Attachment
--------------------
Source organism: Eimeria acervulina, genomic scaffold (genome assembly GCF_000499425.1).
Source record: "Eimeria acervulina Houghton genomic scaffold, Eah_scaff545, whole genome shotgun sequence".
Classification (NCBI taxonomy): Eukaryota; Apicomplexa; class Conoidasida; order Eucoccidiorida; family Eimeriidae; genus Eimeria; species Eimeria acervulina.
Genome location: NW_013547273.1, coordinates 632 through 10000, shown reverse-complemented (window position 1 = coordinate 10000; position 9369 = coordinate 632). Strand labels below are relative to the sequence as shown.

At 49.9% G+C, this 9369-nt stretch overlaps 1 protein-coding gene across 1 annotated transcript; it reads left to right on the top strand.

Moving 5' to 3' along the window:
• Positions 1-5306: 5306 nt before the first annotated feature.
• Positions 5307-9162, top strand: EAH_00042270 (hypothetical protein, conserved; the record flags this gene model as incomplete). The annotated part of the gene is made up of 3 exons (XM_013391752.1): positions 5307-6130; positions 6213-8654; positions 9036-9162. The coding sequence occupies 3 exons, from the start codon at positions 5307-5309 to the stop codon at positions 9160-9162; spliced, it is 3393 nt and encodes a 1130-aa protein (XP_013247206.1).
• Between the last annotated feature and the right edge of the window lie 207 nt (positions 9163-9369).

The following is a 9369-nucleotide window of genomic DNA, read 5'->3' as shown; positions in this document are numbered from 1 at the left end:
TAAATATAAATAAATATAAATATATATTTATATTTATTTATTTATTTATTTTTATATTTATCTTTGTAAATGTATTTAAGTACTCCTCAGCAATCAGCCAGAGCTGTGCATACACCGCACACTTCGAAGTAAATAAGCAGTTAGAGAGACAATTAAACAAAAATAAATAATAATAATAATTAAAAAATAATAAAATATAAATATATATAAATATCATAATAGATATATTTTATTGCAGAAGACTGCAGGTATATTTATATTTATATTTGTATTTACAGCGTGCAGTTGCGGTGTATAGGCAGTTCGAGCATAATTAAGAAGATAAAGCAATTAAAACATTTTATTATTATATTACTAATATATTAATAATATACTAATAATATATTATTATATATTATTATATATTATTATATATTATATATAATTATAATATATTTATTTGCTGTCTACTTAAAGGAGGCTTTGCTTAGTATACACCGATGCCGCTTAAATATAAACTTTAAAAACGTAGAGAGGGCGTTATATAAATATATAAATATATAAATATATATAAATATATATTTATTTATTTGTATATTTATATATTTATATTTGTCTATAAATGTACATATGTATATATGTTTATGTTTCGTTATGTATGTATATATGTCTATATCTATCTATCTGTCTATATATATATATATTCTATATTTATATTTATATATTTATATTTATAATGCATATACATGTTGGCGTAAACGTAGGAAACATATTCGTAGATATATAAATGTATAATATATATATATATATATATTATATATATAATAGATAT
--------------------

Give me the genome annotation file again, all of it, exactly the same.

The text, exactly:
Source organism: Eimeria acervulina, genomic scaffold (genome assembly GCF_000499425.1).
Source record: "Eimeria acervulina Houghton genomic scaffold, Eah_scaff545, whole genome shotgun sequence".
Classification (NCBI taxonomy): Eukaryota; Apicomplexa; class Conoidasida; order Eucoccidiorida; family Eimeriidae; genus Eimeria; species Eimeria acervulina.
Genome location: NW_013547273.1, coordinates 632 through 10000, shown reverse-complemented (window position 1 = coordinate 10000; position 9369 = coordinate 632). Strand labels below are relative to the sequence as shown.

At 49.9% G+C, this 9369-nt stretch overlaps 1 protein-coding gene across 1 annotated transcript; it reads left to right on the top strand.

Moving 5' to 3' along the window:
• Positions 1-5306: 5306 nt before the first annotated feature.
• Positions 5307-9162, top strand: EAH_00042270 (hypothetical protein, conserved; the record flags this gene model as incomplete). The annotated part of the gene is made up of 3 exons (XM_013391752.1): positions 5307-6130; positions 6213-8654; positions 9036-9162. The coding sequence occupies 3 exons, from the start codon at positions 5307-5309 to the stop codon at positions 9160-9162; spliced, it is 3393 nt and encodes a 1130-aa protein (XP_013247206.1).
• Between the last annotated feature and the right edge of the window lie 207 nt (positions 9163-9369).

The following is a 9369-nucleotide window of genomic DNA, read 5'->3' as shown; positions in this document are numbered from 1 at the left end:
TAAATATAAATAAATATAAATATATATTTATATTTATTTATTTATTTATTTTTATATTTATCTTTGTAAATGTATTTAAGTACTCCTCAGCAATCAGCCAGAGCTGTGCATACACCGCACACTTCGAAGTAAATAAGCAGTTAGAGAGACAATTAAACAAAAATAAATAATAATAATAATTAAAAAATAATAAAATATAAATATATATAAATATCATAATAGATATATTTTATTGCAGAAGACTGCAGGTATATTTATATTTATATTTGTATTTACAGCGTGCAGTTGCGGTGTATAGGCAGTTCGAGCATAATTAAGAAGATAAAGCAATTAAAACATTTTATTATTATATTACTAATATATTAATAATATACTAATAATATATTATTATATATTATTATATATTATTATATATTATATATAATTATAATATATTTATTTGCTGTCTACTTAAAGGAGGCTTTGCTTAGTATACACCGATGCCGCTTAAATATAAACTTTAAAAACGTAGAGAGGGCGTTATATAAATATATAAATATATAAATATATATAAATATATATTTATTTATTTGTATATTTATATATTTATATTTGTCTATAAATGTACATATGTATATATGTTTATGTTTCGTTATGTATGTATATATGTCTATATCTATCTATCTGTCTATATATATATATATTCTATATTTATATTTATATATTTATATTTATAATGCATATACATGTTGGCGTAAACGTAGGAAACATATTCGTAGATATATAAATGTATAATATATATATATATATATATTATATATATAATAGATAT